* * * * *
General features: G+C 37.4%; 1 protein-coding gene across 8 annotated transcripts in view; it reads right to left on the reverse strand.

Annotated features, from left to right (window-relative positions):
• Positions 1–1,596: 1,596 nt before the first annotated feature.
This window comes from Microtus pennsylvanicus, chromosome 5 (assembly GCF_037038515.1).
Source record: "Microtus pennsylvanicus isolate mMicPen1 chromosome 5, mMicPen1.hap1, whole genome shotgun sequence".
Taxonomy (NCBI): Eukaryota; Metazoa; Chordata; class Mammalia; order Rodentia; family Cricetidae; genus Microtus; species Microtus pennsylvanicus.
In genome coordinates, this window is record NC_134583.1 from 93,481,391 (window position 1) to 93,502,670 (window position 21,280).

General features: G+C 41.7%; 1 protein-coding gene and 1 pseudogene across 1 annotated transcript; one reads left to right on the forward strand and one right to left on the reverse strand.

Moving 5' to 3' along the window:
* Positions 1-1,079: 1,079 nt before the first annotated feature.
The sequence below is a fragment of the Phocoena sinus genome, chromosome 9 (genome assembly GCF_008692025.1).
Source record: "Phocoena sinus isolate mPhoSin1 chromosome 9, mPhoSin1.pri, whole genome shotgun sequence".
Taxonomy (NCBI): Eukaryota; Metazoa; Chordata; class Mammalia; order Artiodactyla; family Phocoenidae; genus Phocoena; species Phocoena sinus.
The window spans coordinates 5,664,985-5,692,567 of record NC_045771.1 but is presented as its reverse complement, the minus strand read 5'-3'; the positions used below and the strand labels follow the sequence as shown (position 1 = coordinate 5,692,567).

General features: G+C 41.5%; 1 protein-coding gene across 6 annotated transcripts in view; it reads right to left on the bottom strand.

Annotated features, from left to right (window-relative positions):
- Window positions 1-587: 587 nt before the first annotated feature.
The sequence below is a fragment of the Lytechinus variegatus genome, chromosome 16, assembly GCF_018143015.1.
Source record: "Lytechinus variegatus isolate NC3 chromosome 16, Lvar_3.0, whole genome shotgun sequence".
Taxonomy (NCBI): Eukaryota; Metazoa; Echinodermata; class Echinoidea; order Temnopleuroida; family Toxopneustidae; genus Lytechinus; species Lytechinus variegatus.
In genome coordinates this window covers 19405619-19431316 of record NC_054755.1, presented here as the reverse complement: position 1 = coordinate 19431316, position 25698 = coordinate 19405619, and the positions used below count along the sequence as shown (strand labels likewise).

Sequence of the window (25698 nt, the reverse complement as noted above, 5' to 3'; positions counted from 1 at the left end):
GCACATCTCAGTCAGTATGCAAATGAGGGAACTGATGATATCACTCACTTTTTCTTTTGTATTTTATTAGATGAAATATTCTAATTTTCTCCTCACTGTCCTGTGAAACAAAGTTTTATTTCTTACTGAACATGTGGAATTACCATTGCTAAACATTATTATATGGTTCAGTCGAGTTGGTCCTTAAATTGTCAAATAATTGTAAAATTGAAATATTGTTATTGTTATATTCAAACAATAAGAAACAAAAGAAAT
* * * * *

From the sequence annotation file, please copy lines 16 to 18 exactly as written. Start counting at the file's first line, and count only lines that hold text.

Annotated features, from left to right (window-relative positions):
- Window positions 1-587: 587 nt before the first annotated feature.
The sequence below is a fragment of the Lytechinus variegatus genome, chromosome 16, assembly GCF_018143015.1.